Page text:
London bombing sites combed as toll passes 50
Investigators picked through torn-up train carriages in tunnels deep below central London, hunting for clues and yet more bodies as the toll from Britain's deadliest terror bombings rose past 50.
Almost 36 hours after three bombs ripped through subway trains on Thursday and a fourth blew apart a packed double-decker bus, some bodies remained underground, while the families and friends of those missing waited in agony.
In a chilling echo of the September 11, 2001 attacks on the United States, hand-written posters started to appear at train stations around the British capital as relatives appealed desperately for information.
However, many commuters chose to stay at home after an attack that police and government officials have linked to the Al-Qaeda terror network, while others expressed trepidation about using a public transport system shown to be so vulnerable to attack.
A group calling itself the Organisation of Al-Qaeda Jihad in Europe claimed responsibility for the attack in a statement on an Internet site. Its authenticity could not be confirmed.
"The fact is, the modus operandi, the nature of the events and the website claims, all of these give some substance to that being a strong possibility," he said.
An Islamic leader had warned in a Portuguese newspaper interview 15 months ago that a London-based group, Al-Qaeda Europe, was on the verge of a major attack.
"Here in London there is a very well-organized group, which calls itself Al-Qaeda-Europe," Sheikh Omar Bakri Mohammed, the Syrian head of the London-based group Al-Muhajiroun, told the Portuguese daily Publico in an interview published April 18 last year.
Police vowed to catch the perpetrators behind the blasts that, in the space of 56 minutes, sliced the roof off the bus -- killing 13 alone -- and slaughtered dozens in packed London Underground commuter trains.
"That is something we will bend every sinew of the Metropolitan Police Service... to do. The entire weight of the anti-terrorist branch of Scotland Yard is aimed implacably... at this operation," said the head of London's police force, Commissioner Ian Blair.
The death toll had surpassed 50, he added, but said police had "great difficulty" ascertaining the exact figure because of the perilous task of investigating a blast deep underground in central London's Russell Square station.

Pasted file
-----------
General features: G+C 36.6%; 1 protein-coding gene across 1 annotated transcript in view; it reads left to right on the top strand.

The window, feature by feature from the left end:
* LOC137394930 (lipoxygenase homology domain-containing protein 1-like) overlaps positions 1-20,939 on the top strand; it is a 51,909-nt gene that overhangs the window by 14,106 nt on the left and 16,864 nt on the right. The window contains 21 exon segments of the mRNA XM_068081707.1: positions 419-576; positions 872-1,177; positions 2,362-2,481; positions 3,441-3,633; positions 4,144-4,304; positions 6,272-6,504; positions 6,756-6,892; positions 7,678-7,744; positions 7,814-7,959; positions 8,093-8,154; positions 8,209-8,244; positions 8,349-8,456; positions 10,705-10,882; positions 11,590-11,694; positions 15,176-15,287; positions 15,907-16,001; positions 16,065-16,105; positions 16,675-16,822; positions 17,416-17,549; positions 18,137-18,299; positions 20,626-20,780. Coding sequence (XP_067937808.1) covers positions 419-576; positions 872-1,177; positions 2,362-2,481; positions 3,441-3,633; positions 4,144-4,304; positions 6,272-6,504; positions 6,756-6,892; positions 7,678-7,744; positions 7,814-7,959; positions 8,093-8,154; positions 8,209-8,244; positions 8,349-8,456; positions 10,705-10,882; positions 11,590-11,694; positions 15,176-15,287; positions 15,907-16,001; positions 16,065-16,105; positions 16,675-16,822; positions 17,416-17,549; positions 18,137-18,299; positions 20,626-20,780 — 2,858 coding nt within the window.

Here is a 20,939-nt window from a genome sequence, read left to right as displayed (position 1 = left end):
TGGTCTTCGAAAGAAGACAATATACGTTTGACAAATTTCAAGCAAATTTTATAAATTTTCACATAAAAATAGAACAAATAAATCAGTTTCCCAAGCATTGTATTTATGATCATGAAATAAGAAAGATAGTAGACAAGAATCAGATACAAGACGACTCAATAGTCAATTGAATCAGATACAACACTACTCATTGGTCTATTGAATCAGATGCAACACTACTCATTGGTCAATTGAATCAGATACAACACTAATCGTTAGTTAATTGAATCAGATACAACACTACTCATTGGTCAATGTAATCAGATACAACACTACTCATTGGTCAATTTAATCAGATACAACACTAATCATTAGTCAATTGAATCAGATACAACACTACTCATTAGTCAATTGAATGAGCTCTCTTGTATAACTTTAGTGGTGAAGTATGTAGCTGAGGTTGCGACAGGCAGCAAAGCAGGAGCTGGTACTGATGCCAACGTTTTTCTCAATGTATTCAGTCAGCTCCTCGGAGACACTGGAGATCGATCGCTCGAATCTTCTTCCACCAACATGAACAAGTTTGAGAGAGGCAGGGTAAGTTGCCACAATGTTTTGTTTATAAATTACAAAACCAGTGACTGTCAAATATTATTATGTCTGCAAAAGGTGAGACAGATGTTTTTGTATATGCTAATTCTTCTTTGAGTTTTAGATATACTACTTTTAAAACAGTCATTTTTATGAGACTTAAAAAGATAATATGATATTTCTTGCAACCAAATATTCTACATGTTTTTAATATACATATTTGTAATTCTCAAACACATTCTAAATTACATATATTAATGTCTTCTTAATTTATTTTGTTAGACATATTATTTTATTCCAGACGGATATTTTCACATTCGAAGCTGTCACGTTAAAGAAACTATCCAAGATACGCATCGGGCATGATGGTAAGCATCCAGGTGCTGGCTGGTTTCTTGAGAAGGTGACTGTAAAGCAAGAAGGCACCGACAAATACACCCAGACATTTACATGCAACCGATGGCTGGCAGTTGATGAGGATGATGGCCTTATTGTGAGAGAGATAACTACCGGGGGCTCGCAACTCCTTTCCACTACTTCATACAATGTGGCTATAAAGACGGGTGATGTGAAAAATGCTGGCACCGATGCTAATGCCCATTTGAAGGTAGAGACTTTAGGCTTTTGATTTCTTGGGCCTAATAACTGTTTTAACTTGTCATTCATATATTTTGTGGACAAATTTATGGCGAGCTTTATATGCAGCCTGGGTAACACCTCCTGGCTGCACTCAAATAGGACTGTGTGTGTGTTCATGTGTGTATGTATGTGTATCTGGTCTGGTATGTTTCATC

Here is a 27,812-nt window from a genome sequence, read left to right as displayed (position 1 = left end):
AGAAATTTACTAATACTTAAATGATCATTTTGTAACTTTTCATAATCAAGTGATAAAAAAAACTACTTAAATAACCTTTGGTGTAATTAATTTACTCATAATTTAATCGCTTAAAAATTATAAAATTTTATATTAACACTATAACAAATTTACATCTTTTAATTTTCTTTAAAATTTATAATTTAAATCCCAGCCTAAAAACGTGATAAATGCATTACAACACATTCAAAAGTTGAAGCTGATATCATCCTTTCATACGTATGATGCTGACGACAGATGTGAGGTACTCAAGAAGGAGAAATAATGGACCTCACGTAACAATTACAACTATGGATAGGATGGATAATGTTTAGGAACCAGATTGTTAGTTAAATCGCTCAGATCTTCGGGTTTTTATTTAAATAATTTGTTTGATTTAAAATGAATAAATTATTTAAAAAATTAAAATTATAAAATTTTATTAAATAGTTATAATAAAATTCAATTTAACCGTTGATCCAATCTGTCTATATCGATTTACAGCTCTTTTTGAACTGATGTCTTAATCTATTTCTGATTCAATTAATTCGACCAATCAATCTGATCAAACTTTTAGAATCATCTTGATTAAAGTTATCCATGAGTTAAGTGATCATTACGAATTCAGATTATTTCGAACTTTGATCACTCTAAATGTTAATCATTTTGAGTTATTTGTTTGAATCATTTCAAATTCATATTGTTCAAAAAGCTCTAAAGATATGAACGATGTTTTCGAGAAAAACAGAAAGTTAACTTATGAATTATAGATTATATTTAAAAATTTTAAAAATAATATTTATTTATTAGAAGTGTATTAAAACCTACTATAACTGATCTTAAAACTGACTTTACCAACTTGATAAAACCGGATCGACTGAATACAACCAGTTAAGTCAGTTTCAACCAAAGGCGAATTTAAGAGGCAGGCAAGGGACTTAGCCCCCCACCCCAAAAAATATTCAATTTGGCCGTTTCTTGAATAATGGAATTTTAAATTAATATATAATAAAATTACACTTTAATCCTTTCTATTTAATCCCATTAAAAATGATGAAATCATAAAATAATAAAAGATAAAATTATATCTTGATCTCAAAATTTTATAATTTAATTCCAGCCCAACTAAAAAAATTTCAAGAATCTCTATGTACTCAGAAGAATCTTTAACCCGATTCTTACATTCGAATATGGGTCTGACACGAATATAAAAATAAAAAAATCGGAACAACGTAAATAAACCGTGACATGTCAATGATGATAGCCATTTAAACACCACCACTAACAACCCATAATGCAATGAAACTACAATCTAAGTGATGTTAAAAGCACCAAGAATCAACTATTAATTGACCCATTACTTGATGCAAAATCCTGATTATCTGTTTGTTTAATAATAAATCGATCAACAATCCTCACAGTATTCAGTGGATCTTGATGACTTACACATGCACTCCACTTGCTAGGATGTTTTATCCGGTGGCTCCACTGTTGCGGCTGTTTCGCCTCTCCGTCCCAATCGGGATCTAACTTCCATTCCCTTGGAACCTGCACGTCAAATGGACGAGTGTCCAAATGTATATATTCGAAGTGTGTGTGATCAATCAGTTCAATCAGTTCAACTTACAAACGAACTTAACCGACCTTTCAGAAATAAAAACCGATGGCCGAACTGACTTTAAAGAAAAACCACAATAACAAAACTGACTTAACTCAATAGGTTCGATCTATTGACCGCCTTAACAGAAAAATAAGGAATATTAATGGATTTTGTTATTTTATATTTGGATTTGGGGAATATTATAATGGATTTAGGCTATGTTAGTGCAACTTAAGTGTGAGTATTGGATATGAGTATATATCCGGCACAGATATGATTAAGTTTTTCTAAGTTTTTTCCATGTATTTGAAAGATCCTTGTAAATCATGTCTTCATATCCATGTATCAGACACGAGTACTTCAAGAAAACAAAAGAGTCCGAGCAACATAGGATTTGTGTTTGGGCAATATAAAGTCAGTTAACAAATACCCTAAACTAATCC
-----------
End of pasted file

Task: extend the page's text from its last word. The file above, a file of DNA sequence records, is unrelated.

Besides the dead, 700 people were wounded in the explosions, of whom 350 were taken to hospital, 100 of them staying overnight. Twenty-two people were still in serious and critical conditions.
As the full horror of the attacks continued to emerge, a series of public figures insisted that London had coped with worse and would not buckle beneath the bombers' actions.
In an emotional statement, Mayor Ken Livingstone urged the city to return to normal as soon as possible, saying he planned to use the underground to go to work on Monday as usual.
He added: "I say to those who planned this dreadful attack, whether they are still here in hiding or somewhere abroad, watch next week as we bury our dead and mourn them but see also in those same days new people coming to this city to make it their home, to call themselves Londoners -- and doing it because of that freedom to be themselves."
Later, while visiting some of the injured in hospital, Queen Elizabeth II said the bombers "will not change our way of life".
British Prime Minister Tony Blair delivered a defiant message from a Group of Eight summit in Scotland, which agreed on a package of measures to assist the poor in Africa.
"We stand today in the shadow of terrorism. But it will not obscure what we came here to achieve," he said. The blasts hit on the first full day of the G8 summit, sending Blair hurrying back to London to address the nation.
He returned to London late Friday and chaired an emergency meeting of senior ministers and officials.
Despite the bravado, for some Londoners the aftermath of the bombs would likely be permanent.
Yvonne Nash spent Friday desperate with worry for boyfriend Jamie Gordon, who was last heard from the previous morning when he called a work colleague to say he was travelling to his office in the centre of the city by bus.
The mobile call was traced to the scene of the bus blast. The even worse news: Gordon's phone had been found in the bus wreckage.
"It's been devastating to be without him for just a day. It's been 27 hours and we don't know if he is dead or alive," Nash said.
Police said each of the bombs was believed to contain less than 10 pounds (4.5 kilograms) of high explosive, adding that the bombers probably left the devices on the floor of underground trains.
There was no evidence of a suicide attack in any of the blasts, the London police chief said, despite reports from passengers on the bus who said they saw a nervous-looking man rummaging in a bag seconds before the blast.